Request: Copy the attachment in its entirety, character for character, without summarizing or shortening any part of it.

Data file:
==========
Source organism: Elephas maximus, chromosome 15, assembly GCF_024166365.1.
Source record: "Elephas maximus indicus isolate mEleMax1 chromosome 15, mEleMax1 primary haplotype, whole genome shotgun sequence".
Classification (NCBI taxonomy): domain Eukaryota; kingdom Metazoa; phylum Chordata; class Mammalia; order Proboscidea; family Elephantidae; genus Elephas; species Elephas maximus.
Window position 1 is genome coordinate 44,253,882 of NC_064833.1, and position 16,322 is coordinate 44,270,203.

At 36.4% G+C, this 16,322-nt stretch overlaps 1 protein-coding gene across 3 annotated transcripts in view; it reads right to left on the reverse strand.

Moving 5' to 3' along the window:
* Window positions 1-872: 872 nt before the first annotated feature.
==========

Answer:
Source organism: Elephas maximus, chromosome 15, assembly GCF_024166365.1.
Source record: "Elephas maximus indicus isolate mEleMax1 chromosome 15, mEleMax1 primary haplotype, whole genome shotgun sequence".
Classification (NCBI taxonomy): domain Eukaryota; kingdom Metazoa; phylum Chordata; class Mammalia; order Proboscidea; family Elephantidae; genus Elephas; species Elephas maximus.
Window position 1 is genome coordinate 44,253,882 of NC_064833.1, and position 16,322 is coordinate 44,270,203.

At 36.4% G+C, this 16,322-nt stretch overlaps 1 protein-coding gene across 3 annotated transcripts in view; it reads right to left on the reverse strand.

Moving 5' to 3' along the window:
* Window positions 1-872: 872 nt before the first annotated feature.